Harvey Newstrom [firstname.lastname@example.org] wrote:
>My predicition is
>that 99% of the errors will be fixed in time, but that the 1% left will
Personally I suspect more like 10%, but the point is the same.
> Imagine just one satellite failing, or one airport not
>being able to fly, or one major computer network being down, or one
>phone company going dead,
But that's easily imagined; we get these kind of problems and deal with them. Y2K is more likely to be one satellite failing AND one airport shut down AND one major computer network down AND one phone company dead AND one state without power AND one stock exchange shut down AND one brand of automobile refusing to run AND one O/S failing AND one country mistakenly launching missiles (though I doubt the latter).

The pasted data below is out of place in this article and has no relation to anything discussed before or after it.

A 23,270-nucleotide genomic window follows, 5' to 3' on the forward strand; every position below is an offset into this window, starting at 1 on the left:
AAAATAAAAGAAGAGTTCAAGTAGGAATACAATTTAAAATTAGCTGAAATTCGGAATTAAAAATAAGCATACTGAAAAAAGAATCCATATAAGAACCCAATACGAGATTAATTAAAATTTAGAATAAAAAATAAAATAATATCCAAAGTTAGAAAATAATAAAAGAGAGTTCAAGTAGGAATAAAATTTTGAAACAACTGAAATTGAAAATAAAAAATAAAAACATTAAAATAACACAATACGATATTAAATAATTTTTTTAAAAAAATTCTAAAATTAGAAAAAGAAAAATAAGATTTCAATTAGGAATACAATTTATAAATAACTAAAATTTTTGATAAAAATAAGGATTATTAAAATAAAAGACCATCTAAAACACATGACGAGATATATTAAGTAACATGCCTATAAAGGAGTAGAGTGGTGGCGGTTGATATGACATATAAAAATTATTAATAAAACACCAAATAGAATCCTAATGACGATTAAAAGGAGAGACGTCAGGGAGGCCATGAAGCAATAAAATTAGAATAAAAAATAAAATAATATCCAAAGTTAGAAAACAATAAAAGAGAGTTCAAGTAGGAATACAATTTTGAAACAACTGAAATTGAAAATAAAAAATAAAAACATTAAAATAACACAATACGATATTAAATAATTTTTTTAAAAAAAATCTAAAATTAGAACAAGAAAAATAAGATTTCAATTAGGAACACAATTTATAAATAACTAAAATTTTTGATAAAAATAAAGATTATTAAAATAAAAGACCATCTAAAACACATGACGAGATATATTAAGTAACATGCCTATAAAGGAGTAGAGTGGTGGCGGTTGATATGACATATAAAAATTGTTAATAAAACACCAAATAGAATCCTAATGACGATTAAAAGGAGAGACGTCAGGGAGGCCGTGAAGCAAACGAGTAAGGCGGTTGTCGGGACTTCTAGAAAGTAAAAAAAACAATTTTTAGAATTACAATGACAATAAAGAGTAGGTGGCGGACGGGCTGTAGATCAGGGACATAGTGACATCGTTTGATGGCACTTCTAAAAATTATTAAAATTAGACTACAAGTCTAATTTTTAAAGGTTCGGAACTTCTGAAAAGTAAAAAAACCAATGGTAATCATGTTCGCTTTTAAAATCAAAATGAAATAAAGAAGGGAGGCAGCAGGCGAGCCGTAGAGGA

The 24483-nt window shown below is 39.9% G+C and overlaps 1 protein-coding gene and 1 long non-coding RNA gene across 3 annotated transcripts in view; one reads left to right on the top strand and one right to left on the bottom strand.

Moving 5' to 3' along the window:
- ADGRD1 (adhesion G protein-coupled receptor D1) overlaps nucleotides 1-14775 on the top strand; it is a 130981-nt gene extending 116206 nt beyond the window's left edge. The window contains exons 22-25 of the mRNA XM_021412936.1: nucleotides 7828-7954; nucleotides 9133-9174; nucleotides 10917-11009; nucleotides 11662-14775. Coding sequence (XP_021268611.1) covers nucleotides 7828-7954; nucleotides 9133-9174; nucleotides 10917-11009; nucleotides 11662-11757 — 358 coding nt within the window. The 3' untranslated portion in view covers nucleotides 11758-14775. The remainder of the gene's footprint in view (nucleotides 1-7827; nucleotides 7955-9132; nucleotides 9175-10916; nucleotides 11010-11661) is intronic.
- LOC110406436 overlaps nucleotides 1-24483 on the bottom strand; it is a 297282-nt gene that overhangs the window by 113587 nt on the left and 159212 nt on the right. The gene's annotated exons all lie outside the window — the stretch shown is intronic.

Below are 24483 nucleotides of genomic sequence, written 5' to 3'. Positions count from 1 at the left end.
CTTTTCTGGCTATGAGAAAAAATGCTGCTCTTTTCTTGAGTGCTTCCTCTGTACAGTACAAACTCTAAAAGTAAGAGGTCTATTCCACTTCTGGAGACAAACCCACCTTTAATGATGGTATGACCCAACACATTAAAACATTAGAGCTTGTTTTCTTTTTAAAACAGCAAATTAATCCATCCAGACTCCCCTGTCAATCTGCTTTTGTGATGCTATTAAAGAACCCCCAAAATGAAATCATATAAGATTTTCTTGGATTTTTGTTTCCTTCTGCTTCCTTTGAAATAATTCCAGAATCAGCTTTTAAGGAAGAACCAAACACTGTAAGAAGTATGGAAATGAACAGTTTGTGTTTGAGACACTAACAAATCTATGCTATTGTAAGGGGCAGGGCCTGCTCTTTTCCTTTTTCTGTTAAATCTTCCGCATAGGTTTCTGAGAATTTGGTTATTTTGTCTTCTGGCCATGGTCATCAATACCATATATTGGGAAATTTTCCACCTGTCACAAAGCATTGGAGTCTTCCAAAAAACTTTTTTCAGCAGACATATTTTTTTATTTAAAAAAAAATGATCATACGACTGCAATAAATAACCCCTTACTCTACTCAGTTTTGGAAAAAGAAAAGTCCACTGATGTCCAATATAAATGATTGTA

Any one of those problems can be solved rapidly and several can be solved simultaneously. The real question is whether we reach the critical point where so many things are broken that the interactions prevent us fixing any of the problems. If we don't we'll be OK in a few days to a few months, if we do we're hosed.